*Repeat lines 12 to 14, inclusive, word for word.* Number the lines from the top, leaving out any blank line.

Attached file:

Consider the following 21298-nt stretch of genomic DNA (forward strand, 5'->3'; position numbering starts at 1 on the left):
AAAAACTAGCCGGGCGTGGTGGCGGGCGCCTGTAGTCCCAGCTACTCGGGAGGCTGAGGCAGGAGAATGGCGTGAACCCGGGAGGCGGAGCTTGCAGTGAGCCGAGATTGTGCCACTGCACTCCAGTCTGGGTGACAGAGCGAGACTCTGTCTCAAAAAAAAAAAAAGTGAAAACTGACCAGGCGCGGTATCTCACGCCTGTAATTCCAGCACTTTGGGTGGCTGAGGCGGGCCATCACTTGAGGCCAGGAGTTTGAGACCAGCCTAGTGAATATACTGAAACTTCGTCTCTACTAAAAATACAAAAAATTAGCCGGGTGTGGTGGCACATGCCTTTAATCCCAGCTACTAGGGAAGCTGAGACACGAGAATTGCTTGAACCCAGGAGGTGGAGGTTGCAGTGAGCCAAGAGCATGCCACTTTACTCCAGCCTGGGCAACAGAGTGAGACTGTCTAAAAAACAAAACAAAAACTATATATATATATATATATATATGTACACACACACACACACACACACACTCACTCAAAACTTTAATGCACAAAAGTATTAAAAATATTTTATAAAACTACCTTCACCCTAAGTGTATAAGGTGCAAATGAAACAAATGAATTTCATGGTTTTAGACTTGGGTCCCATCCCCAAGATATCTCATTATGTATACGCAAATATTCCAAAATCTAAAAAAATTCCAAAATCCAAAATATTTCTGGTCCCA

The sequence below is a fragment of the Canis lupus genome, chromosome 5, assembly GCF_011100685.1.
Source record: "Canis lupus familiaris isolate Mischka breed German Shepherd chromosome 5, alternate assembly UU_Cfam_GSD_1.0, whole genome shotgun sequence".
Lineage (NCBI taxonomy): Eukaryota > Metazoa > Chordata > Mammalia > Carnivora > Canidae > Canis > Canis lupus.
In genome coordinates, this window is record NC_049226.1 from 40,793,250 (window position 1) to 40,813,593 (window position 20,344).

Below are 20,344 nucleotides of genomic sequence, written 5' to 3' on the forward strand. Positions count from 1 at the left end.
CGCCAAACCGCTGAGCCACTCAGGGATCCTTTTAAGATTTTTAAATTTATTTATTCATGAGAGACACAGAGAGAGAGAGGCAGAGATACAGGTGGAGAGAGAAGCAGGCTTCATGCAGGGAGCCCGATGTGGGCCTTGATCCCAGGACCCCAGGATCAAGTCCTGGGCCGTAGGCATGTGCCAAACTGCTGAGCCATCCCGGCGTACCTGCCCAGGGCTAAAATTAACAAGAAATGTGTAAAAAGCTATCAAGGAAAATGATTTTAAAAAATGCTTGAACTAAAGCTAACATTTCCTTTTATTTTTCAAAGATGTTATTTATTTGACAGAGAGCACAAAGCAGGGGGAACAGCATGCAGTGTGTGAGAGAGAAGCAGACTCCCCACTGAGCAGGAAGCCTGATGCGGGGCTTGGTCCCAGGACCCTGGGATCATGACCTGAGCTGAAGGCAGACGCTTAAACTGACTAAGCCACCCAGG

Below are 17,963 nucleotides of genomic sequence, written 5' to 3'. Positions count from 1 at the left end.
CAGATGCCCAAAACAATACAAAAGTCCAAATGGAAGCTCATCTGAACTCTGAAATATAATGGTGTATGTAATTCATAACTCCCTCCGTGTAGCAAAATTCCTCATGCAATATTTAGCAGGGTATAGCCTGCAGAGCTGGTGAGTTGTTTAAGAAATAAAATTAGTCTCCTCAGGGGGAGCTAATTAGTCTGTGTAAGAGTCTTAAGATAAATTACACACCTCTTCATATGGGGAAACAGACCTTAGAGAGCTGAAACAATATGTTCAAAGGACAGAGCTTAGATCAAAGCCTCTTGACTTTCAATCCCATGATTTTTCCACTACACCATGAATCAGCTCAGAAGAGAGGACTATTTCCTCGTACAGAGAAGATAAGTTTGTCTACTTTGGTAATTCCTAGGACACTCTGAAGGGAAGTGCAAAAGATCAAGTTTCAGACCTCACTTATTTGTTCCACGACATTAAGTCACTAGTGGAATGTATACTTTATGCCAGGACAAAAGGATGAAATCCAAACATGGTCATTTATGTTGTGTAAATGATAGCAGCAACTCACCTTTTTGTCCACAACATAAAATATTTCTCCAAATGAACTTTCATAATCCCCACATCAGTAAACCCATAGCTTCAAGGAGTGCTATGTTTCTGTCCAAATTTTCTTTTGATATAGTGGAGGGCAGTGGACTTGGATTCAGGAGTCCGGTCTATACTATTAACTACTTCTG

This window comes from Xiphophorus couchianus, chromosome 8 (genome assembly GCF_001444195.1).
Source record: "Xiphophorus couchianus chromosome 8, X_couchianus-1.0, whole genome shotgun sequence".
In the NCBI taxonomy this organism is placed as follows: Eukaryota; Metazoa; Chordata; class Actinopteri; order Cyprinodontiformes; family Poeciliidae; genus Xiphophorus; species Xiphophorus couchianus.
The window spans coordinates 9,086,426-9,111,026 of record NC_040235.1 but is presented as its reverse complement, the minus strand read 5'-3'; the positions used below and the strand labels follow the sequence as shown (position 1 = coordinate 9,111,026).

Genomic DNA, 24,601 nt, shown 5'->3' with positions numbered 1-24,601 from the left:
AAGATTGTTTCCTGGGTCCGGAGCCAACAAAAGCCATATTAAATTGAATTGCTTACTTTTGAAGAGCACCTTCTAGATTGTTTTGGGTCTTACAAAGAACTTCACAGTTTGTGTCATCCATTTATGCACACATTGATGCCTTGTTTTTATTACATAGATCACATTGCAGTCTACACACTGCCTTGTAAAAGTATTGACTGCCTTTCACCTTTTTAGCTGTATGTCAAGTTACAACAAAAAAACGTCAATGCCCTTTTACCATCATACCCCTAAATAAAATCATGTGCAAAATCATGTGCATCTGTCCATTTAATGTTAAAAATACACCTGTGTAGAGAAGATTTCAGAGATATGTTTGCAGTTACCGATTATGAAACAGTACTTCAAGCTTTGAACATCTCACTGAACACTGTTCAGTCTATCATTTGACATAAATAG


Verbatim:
Source record: "Xiphophorus couchianus chromosome 8, X_couchianus-1.0, whole genome shotgun sequence".
In the NCBI taxonomy this organism is placed as follows: Eukaryota; Metazoa; Chordata; class Actinopteri; order Cyprinodontiformes; family Poeciliidae; genus Xiphophorus; species Xiphophorus couchianus.
The window spans coordinates 9,086,426-9,111,026 of record NC_040235.1 but is presented as its reverse complement, the minus strand read 5'-3'; the positions used below and the strand labels follow the sequence as shown (position 1 = coordinate 9,111,026).